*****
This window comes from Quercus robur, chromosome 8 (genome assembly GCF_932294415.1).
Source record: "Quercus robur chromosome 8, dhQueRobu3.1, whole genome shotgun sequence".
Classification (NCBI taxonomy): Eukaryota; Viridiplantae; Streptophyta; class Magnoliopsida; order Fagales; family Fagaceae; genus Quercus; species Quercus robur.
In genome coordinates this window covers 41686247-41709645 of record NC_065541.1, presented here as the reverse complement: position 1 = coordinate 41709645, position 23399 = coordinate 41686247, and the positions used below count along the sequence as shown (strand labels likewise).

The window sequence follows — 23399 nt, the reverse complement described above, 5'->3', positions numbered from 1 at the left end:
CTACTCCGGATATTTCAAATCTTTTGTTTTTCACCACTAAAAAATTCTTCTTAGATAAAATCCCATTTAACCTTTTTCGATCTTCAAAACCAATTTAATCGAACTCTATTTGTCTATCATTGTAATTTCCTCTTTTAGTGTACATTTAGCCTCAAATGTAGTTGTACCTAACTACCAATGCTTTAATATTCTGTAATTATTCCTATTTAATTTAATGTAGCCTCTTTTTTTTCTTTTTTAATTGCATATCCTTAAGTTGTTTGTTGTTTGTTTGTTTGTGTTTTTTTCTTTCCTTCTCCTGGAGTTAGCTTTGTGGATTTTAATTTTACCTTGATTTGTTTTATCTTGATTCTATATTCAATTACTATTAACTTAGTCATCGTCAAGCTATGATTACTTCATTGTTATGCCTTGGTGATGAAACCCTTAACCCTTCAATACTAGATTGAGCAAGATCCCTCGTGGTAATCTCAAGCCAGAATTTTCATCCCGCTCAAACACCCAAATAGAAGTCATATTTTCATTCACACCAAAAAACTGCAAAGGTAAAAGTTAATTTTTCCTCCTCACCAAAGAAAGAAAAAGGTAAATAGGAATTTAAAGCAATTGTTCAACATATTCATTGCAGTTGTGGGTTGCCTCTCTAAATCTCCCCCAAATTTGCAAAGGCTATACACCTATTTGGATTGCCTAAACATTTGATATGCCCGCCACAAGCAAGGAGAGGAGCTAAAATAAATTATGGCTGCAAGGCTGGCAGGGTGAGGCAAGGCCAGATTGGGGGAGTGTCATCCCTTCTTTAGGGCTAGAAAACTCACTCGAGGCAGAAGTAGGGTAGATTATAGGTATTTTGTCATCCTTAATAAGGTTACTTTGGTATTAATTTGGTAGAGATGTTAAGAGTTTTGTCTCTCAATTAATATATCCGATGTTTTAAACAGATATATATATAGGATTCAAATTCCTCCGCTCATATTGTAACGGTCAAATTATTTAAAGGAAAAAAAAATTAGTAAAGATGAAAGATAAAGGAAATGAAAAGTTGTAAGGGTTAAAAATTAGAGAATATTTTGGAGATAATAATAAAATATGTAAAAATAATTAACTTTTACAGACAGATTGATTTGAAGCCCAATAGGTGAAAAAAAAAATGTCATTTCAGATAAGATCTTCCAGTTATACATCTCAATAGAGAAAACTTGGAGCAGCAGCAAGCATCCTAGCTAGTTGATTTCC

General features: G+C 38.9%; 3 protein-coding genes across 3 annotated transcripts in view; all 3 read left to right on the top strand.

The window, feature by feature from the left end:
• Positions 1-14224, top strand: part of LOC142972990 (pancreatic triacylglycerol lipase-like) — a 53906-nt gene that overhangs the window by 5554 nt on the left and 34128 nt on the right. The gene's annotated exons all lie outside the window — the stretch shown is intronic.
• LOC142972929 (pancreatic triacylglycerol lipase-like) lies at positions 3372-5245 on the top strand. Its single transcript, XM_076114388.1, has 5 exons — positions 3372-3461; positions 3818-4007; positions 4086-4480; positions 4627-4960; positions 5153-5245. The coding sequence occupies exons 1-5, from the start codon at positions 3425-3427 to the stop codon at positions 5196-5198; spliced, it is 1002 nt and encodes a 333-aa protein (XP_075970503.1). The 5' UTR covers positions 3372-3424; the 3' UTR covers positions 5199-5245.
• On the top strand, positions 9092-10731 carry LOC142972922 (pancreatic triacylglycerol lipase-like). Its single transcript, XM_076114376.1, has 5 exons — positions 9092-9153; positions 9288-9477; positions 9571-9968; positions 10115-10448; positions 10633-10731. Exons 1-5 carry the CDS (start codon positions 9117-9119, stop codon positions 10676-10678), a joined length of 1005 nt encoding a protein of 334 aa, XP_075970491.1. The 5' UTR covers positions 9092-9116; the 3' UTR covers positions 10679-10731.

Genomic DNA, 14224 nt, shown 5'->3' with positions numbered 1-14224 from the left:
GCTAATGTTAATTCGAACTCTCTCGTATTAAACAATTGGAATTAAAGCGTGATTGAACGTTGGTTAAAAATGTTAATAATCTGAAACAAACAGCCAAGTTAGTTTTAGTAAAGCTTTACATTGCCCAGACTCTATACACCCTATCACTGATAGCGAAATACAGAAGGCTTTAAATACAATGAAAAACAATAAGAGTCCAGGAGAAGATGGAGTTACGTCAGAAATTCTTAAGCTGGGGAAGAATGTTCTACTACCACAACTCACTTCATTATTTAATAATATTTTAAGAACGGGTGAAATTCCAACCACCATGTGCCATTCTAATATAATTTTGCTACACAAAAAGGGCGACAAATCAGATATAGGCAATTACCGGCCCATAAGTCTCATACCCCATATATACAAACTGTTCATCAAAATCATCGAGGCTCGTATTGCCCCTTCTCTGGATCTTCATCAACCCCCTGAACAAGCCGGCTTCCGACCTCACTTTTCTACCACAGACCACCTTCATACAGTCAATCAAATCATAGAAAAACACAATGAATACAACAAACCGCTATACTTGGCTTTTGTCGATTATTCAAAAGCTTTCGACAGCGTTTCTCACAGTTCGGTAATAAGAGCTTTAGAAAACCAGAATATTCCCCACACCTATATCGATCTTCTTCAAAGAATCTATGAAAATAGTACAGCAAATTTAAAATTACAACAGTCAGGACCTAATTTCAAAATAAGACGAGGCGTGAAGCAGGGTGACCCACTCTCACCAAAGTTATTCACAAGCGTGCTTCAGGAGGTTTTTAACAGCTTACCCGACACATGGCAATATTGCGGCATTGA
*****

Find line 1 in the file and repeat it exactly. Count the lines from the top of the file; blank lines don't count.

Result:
This window comes from Quercus robur, chromosome 8 (genome assembly GCF_932294415.1).